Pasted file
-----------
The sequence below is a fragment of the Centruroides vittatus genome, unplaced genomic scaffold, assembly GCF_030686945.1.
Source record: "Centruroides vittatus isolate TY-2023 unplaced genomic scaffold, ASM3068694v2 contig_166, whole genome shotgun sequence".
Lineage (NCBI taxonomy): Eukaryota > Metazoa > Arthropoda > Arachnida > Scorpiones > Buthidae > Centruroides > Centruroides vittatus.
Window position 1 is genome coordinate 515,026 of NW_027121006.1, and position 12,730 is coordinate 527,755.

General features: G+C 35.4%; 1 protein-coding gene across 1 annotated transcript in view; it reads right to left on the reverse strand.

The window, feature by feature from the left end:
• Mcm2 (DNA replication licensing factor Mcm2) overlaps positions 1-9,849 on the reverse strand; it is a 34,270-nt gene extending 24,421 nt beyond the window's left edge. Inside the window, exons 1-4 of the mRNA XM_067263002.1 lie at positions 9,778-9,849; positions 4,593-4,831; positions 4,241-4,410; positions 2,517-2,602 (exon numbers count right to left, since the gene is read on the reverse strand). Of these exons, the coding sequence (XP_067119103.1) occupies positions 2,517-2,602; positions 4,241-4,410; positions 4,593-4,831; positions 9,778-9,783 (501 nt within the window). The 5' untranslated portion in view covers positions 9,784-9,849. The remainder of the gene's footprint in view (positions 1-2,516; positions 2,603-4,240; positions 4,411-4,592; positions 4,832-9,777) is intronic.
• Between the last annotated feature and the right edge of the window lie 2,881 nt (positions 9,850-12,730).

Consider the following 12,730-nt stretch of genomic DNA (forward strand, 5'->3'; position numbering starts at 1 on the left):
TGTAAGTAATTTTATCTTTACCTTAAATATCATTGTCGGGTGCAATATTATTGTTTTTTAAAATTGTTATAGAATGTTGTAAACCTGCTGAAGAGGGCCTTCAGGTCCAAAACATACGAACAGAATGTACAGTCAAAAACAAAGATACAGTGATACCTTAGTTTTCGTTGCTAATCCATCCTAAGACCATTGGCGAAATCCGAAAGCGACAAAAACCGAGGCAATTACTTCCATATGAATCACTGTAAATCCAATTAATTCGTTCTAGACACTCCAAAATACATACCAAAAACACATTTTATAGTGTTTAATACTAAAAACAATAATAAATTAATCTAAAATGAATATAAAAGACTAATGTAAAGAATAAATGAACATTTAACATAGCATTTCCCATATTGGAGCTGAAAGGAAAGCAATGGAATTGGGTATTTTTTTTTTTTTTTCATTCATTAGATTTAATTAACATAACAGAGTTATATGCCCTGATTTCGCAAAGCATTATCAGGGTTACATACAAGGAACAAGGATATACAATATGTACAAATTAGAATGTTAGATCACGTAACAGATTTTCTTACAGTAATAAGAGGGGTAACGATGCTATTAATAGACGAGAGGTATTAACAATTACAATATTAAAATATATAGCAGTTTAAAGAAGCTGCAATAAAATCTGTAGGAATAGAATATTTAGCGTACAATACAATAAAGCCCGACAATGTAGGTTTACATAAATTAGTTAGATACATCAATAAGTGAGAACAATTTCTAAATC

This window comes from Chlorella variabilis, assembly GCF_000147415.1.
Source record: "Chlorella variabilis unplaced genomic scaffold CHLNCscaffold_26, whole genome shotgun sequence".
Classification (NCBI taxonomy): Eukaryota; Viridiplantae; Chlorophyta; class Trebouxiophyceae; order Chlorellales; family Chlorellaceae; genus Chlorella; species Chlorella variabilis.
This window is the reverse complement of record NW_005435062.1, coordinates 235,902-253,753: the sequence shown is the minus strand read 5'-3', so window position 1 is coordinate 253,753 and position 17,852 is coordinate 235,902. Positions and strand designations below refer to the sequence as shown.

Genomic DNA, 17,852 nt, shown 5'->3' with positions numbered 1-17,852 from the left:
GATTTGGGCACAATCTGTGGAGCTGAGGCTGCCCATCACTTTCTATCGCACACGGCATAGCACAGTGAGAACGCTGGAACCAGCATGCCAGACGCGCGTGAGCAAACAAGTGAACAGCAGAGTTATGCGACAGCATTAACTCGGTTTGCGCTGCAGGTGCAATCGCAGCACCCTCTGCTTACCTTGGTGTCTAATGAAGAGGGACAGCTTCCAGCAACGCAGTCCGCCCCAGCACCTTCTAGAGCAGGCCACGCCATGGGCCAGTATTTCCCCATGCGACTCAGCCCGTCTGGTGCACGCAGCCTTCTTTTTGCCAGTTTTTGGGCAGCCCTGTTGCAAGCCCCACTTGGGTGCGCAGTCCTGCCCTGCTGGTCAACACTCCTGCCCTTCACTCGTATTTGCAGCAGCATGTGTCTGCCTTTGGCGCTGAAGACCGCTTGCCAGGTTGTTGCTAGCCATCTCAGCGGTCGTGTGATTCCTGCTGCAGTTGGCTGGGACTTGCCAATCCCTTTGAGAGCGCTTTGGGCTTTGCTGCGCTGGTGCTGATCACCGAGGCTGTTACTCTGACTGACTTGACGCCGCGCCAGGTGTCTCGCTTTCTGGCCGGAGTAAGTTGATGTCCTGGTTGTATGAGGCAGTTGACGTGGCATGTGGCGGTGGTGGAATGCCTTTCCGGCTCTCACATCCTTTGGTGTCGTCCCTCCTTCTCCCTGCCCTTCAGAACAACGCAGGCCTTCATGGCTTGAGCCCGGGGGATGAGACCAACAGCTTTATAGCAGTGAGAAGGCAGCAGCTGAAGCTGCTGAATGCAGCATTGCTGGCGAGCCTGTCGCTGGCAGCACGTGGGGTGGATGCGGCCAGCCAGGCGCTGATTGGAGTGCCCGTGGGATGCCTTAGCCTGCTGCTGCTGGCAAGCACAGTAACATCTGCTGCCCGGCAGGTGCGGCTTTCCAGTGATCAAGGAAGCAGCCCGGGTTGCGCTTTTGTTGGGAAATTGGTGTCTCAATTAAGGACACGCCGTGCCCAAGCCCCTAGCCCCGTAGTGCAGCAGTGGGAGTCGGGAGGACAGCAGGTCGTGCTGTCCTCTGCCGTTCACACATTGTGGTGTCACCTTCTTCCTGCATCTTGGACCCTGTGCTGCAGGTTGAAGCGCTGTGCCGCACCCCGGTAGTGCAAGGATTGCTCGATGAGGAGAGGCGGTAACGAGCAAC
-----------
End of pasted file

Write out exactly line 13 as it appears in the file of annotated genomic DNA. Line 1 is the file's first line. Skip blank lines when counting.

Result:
Classification (NCBI taxonomy): Eukaryota; Viridiplantae; Chlorophyta; class Trebouxiophyceae; order Chlorellales; family Chlorellaceae; genus Chlorella; species Chlorella variabilis.